Recovering from Global Financial Crisis Won’t Be Easy, Bush Says
"Have faith, this economy is going to recover over time," Bush said. "I wish I could snap my fingers and make what happened stop. But that's not the way it works."
With stock markets falling around the world and economic anxieties growing, Bush tried to address the fears of many Americans.
"The days are dim right now for a lot of folks, but I firmly believe tomorrow's going to be brighter," Bush said.
Bush acknowledged the steep drop in retirement funds and other savings.
"I think in the long run they're going to be fine," Bush said. "In the short term they're going to take a hit."
Bush spoke at an office supply company in the Washington suburb of Chantilly, Va., after talks earlier in the day with European leaders. Bush pressed allies to coordinate their efforts to ease the financial crisis spreading around the globe. The White House said Bush was open to the idea of a leaders' summit on the economic upheaval.
The president said the $700 billion rescue plan approved by Congress last week will free up credit lines for businesses and families but that it would not happen immediately. "Thawing the freeze in the financial system is not going to happen overnight," he said.
Bush predicted that taxpayers will eventually recoup most if not all of the $700 billion in the plan. He said there was a "good chance the taxpayers will get their money back."
Bush said that "it's not going to be easy" to fix the economic crisis But he pledged that "we're going to come through this."
"We have been through tough times before and we're going to come through this again," the president said. He said the heart of the problem is a credit crunch. Earlier, Bush talked with British Prime Minister Gordon Brown, French President Nicolas Sarkozy and Italian Premier Silvio Berlusconi.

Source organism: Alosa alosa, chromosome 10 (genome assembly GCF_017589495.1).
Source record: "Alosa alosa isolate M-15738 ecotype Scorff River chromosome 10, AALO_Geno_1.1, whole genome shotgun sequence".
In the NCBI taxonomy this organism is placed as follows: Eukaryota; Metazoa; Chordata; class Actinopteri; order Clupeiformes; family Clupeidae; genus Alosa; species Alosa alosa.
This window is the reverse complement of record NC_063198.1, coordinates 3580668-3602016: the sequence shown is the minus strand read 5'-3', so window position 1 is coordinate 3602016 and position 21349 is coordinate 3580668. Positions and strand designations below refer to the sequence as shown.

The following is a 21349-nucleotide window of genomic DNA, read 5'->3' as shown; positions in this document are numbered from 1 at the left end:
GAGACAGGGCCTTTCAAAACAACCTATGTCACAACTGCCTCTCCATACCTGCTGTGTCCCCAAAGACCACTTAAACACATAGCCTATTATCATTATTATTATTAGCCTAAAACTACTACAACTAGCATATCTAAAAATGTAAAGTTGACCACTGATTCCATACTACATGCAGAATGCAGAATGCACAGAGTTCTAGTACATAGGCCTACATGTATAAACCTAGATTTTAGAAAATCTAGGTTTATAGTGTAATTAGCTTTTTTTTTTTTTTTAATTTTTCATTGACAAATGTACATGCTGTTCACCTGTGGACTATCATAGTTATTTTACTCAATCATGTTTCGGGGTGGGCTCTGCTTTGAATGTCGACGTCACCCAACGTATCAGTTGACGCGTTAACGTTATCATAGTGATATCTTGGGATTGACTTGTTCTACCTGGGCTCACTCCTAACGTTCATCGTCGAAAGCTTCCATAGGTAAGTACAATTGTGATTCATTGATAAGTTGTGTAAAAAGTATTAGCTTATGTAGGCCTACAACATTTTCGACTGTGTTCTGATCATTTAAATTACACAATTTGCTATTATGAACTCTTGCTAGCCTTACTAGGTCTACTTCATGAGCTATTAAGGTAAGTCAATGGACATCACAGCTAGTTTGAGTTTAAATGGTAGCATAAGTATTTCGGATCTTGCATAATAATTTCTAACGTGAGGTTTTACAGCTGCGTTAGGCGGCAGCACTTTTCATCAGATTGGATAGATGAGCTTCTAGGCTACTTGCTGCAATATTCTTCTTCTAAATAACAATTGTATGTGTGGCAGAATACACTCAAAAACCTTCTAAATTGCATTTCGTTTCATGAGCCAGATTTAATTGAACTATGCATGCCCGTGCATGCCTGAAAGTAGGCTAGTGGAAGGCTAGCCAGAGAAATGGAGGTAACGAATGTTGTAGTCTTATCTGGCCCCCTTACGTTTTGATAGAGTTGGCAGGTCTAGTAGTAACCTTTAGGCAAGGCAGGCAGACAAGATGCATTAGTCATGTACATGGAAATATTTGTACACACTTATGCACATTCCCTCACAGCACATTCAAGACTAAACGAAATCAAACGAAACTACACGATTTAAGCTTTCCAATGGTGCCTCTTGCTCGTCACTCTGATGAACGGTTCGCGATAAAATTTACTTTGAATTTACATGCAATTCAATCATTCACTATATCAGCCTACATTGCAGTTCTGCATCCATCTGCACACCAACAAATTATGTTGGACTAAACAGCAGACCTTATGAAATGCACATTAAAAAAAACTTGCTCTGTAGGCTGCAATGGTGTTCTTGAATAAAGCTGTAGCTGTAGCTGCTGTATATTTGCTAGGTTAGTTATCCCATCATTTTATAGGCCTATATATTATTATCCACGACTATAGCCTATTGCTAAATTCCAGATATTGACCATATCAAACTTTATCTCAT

With unemployment rising and businesses unable to get credit, White House press secretary Dana Perino offered a gloomy forecast for the economy. "Obviously, this next quarter is probably not going to be a very good one," she said. She said Americans are feeling the impact. "They're probably not looking forward to next month's statement, when they get their retirement fund or their college fund bank statement," Perino said.
Perino said the administration was focusing on a meeting at the end of the week of finance ministers from the United States, Germany, Britain, France, Italy, Canada and Japan, the so-called G-7. At the same time, she left the door open for Bush to attend an emergency leaders' meeting suggested by Sarkozy.
"The president obviously talked to President Sarkozy about his idea to have a meeting. The president's open to that," she said.
"But the immediate focus is on this weekend's meeting because we're still in a situation where we have an emergency where we need to act today and not worry too much about a meeting," Perino said. "We want to make sure that everyone's on the same page when they get there so that it can be an effective and efficient meeting."
She said the United States was satisfied with the level of cooperation now among European allies on the crisis.
"I think that he would say that it is sufficient and that they are talking and that they're communicating," Perino said. "It's critical that everybody gets on the same page."
"Not everybody has dotted all the i's and crossed the t's yet on their plans," she said. "I think that they're continuing to work on them. So we're satisfied with the level of effort and coordination, but I don't think anybody has an end result yet."